In one shoeing with a regular shoe, was able to correct the hind toe dragging. Within a couple resets, the angles and alignment should be fine in the hinds. (The fronts will take a year if I'm lucky.)

    If your horse never dragged his hind toes before, and started this after being trimmed by new farrier,I'd be making a beeline to get those hind shoes pulled off and someone else out to shoe my horse.



  5. #5
    Join Date
    Aug. 28, 2006
    Posts
    10,017

    Default

    Quote Originally Posted by Fence2Fence View Post
    Having learned this the hard way, I'd get to the bottom of this quick. I bought a lovely little guy about five years ago who drug his back toes. Everyone blamed it on him being lazy/weak stifles.
    Negative coffin bone angles can make the stifles very sore.



  6. #6
    Join Date
    Oct. 4, 2004
    Location
    Lexington KY
    Posts
    1,374

    Default

    Yeah...poor guy was really sore...and sore all over. During this time I had the chiropractor out and the poor horse was even sore in his gluts. From what I understand, that's indicative of being sore in the stifles and hocks.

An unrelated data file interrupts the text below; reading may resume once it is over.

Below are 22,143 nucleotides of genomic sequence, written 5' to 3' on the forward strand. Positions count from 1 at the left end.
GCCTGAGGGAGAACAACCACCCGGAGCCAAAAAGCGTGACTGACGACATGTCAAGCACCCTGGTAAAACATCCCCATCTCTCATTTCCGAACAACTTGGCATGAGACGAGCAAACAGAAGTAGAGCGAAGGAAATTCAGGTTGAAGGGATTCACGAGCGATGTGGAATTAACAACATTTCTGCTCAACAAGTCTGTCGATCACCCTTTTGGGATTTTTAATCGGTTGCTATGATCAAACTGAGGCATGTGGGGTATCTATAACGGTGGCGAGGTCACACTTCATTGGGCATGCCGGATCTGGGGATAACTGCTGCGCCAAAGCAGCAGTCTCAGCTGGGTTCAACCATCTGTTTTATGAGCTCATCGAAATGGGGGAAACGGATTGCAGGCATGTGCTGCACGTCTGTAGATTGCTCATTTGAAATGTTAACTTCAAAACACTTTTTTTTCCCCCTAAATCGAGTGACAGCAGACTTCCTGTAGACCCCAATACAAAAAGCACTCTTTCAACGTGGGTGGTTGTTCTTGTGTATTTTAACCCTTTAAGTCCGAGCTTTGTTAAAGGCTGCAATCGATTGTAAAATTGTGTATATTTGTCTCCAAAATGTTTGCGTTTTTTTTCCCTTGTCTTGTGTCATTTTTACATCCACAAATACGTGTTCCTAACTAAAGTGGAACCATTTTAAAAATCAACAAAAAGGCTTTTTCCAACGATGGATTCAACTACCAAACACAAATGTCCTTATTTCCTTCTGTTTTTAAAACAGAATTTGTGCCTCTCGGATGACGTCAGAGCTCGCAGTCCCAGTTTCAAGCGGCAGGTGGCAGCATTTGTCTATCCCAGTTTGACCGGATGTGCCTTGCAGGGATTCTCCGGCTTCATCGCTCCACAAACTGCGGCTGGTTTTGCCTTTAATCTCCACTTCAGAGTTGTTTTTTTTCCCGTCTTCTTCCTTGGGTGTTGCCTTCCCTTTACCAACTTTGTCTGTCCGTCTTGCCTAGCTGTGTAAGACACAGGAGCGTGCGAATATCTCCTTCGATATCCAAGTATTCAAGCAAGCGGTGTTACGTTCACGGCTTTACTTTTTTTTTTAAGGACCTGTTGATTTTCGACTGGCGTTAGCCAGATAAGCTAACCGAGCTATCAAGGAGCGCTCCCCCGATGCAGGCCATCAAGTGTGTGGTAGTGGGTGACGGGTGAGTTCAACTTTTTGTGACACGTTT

From what the farrier is telling me, the body soreness/NQR-ness and the distinct issues with the hocks, is directly related to shoeing issues (negative palmer angle).

    He is moving so much better, and while I'm only riding him very lightly, he has a new motor. And just from his general attitude, he's much happier.

    Dragging toes may look benign, but it's a big deal.



  7. #7
    Join Date
    Oct. 19, 2005
    Posts
    7,320

    Default

    Pictures of the hinds would help



  8. #8
    Join Date
    Sep. 25, 2005
    Location
    The Land of the Frozen
    Posts
    13,787

    Default

    My first thought also was negative plantar angles. I would get radiographs to know for sure.



  9. #9
    Join Date
    Sep. 3, 2007
    Location
    Atlanta, GA
    Posts
    13

    Default Got it!

    Thanks, everyone. I am going to get in touch w/ the vet and a different farrier today--and check on the negative palmar angle theory. That sounds like it may be the cause. Will repost soon and let everyone know what the result is.
    Last edited by Pretzels; Jun. 3, 2009 at 11:41 AM. Reason: needed to reply to all



  10. #10
    Join Date
    Jul. 26, 2002
    Posts
    432

    Default